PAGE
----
It has become commonplace for electeds, journalists and advocates to begin a speech or article with “Research says ….” The use of the word “research” adds credibility to whatever argument they’re pursuing. I was taught that research begins with a hypothesis, moves to a research design, the collection of data or access to data sets, the application of the appropriate statistical tools, the analysis of the results commonly expressed in a standard deviations (“…quantity calculated to indicate the extent of deviation for a group as a whole”) and the reporting of the significance of the findings.
(See Howard Wainer, “Uneducated Guesses: Using Evidence to Uncover Misguided Education Policies, 2011 – watch U-Tube here)
The New Teacher Project (TNTP) published “The Widget Effect,” research alleging that teachers were unsupervised and urging a more formalized teacher evaluation system. The New Teacher Project has been a critic of teacher tenure and supports using value-added measurements of teacher effectiveness to drive salary schedules, promotions and discharge decisions. The report has been quoted hundreds of times, see examples here and here.
States jumped on board and many states adopted teacher evaluation plans based on data – the application of a dense algorithm usually called value-added measurement. When the dust cleared tens of millions of dollars later, there is no evidence that “teaching” is more effective, in fact, the reliance on complex statistical tools did not meet generally accepted standards of validity, reliability and stability and has had the unintended consequence of discouraging prospective teachers. Not only has the reliance on data not separated teachers by ability the entire initiative alienated teachers, created an opt-out movement and the number of students entering teacher preparation programs sharply declined.
The TNTP Widget Effect report ignored teacher retention. Almost 40% of teachers in New York City leave within five years and in high-poverty, low -achieving middle schools up to 70% of teachers leave within three years. Isn’t the question of why are teachers leaving, and, who are the “leavers” more important than staining each teacher with a variable numeric score?
The Gates-funded three year Measures of Effective Teaching (MET) study spent millions to parse day-to-day teaching, 360 degree cameras recording teaching in thousands of classrooms – breaking teaching down teaching into discrete increments,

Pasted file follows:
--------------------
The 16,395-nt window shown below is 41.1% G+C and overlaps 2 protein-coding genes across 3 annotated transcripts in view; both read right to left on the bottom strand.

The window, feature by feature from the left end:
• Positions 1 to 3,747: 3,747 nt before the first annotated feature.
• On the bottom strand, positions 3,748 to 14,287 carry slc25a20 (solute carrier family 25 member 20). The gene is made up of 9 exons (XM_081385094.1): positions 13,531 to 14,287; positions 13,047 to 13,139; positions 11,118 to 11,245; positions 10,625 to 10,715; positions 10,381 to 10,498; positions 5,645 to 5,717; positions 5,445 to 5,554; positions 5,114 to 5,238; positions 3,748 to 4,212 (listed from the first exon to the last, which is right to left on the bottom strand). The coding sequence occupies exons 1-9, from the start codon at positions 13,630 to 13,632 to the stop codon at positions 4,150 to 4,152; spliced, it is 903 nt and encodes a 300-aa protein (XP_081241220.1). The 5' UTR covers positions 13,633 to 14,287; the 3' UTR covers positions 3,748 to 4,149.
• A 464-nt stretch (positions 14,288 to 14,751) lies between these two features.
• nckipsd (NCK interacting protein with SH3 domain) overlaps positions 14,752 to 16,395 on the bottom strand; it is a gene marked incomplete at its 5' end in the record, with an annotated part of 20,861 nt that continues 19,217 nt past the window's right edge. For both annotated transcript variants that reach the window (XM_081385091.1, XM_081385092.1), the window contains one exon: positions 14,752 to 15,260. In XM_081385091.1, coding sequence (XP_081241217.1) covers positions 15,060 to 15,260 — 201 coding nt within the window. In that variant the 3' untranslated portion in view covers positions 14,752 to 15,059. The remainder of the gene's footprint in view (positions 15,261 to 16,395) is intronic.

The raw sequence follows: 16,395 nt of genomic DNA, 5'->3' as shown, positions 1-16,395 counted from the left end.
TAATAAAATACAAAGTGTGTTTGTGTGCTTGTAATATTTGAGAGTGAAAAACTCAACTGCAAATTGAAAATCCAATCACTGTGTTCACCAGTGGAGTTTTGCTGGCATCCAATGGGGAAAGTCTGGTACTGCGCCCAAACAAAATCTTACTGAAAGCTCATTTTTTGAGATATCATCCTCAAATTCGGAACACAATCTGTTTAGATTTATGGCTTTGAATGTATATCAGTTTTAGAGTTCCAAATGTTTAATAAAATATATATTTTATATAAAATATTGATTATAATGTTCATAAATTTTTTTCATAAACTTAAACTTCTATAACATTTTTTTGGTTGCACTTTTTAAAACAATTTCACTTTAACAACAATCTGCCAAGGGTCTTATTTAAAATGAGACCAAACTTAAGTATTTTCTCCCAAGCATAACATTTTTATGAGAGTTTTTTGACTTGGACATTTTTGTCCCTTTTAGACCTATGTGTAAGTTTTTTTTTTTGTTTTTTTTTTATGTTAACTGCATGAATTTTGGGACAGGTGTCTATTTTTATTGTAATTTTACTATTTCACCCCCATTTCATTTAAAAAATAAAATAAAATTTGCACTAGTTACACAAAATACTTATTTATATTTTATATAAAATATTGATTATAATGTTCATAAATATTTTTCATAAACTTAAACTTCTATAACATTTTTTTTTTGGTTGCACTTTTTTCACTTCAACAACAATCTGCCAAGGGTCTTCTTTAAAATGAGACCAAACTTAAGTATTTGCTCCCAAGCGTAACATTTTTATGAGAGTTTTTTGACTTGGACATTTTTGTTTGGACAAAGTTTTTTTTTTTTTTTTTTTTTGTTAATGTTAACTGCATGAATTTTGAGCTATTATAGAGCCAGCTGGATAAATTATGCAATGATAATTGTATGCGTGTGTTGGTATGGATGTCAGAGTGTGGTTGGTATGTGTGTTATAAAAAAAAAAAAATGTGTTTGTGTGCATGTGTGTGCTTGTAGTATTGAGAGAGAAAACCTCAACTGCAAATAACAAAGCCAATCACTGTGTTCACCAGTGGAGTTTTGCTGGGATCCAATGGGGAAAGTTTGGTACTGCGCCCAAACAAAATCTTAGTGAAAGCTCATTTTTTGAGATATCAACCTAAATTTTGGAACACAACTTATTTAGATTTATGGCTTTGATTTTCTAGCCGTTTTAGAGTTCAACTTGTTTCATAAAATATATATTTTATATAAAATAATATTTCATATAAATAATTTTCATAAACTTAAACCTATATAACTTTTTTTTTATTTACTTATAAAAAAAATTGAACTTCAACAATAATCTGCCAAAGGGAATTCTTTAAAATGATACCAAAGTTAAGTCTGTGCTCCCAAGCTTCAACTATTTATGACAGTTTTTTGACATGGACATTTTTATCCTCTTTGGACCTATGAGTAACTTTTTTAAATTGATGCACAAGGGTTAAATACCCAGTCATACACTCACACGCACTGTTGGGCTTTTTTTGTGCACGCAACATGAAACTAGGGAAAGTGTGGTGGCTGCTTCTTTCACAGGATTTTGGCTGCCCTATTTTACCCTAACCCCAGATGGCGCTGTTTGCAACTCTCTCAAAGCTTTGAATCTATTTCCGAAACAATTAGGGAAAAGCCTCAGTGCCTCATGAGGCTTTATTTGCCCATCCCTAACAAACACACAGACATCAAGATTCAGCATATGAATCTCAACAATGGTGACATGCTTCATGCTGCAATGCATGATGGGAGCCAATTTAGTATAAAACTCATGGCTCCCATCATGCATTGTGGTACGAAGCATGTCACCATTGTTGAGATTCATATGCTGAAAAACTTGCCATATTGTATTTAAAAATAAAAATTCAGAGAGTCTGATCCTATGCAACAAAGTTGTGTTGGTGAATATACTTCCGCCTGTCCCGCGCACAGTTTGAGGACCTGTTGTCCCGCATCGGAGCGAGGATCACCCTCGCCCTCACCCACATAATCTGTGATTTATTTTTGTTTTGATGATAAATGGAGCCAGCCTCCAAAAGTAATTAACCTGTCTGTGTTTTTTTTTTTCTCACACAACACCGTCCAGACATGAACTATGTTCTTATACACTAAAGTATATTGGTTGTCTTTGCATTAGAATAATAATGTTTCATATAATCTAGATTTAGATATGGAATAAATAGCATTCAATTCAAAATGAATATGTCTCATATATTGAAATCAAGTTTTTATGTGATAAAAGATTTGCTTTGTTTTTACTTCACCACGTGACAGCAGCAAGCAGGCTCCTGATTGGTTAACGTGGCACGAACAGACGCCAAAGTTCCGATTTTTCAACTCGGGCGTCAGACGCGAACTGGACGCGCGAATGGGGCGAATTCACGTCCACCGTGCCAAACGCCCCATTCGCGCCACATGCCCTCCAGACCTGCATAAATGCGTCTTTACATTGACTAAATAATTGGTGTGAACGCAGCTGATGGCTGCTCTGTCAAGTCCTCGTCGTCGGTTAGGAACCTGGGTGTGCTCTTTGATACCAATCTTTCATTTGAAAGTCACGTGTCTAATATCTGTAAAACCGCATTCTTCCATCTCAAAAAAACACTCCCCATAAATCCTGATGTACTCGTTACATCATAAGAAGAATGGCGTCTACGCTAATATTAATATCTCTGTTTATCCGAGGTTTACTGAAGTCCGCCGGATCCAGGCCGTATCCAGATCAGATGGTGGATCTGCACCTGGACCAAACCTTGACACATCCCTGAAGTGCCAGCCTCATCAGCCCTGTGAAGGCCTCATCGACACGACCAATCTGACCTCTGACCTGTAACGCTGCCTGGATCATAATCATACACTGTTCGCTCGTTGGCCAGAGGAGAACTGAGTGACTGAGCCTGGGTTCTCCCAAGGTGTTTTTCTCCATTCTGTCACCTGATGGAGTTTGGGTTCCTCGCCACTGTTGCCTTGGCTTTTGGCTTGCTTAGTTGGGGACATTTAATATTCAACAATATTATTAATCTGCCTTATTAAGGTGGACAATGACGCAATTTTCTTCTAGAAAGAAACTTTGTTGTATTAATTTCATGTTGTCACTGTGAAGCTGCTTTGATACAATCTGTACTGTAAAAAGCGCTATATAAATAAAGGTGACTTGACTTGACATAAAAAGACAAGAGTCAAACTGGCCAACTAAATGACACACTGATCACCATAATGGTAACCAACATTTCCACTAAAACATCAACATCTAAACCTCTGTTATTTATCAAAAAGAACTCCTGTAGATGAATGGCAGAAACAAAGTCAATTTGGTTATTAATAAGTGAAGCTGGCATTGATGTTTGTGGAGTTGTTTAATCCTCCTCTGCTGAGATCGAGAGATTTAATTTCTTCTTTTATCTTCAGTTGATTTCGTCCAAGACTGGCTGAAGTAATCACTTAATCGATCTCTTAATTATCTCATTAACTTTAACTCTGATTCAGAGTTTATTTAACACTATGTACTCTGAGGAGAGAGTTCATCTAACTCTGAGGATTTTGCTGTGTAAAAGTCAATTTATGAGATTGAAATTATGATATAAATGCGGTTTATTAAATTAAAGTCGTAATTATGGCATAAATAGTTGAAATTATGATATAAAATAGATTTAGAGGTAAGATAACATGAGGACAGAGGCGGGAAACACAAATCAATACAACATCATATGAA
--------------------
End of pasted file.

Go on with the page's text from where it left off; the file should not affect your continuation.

The findings will be useful to school districts working to implement new development and evaluation systems for teachers. Such systems should not only identify great teaching, but also provide the feedback teachers need to improve their practice and serve as the basis for more targeted professional development
Three years after the release of the report New York State has placed a moratorium on the use of student test scores to evaluate teachers, the MET Study is gathering dust on book shelves.
Teacher value-added measurement (VAM) scores vary widely from year to year, they are unstable. Highly effective teachers one year are ordinary the next, ineffective teachers are effective the following year. We know that teachers who teach the same students over multiple years achieve superb results; however, schools rarely move teachers from grade to grade with students.
Suspensions of students lead s to poor academic achievement, dropping out of high school, trouble with the law and incarceration: the school to prison pipeline. Study after study shows that Afro-American males are suspended at much higher rates than all other students and multiple suspensions correlate closely to dropouts and incarceration. The conclusion: decreasing suspensions will lead to higher graduation rates and break the pipeline. You rarely hear discussions of the behaviors that precede the suspension.
In New York City the District has tightened the suspension rules and suspensions have dipped 40%, some schools are implementing Restorative Justice and Positive Behavioral Interventions and Supports (PBIS) approaches. Principals complain they don’t have capacity to deal with serious behavioral problems, aka social and emotional issues: no psychologists, no social workers, guidance counselors limited to working with special education students, limited budgets and new, inexperienced teachers. Other schools place these programs at the top of their funding priorities.
Is PBIS effective? How do you define effective? What is the impact of student backgrounds? (See Goldhaber, Brewer & Anderson, Education Economics, 7 (3), 1999)
The “school to prison pipeline” is a mantra, widely quoted and universally accepted, without exploring the possible root causes of unacceptable behaviors.
Other areas of research, less popular, might be more useful:
* Who are the students who move from suspension to incarceration?
* What do we know about them both inside of school and outside of school? Family structure? Housing? Family background? School Attendance? School Achievement?
* Can we identify students, as early as possible, who are candidates for incarceration and are there early intervention strategies? Who are the students in the same schools who survive and prosper, and, a crucial question: Why?
Anna Devere Smith, the acclaimed playwright and actor has produced a new project,
Urgent and inspiring, Notes from the Field: Doing Time in Education outlines the civil rights crisis currently erupting at the intersection between America’s education system and its mass incarceration epidemic.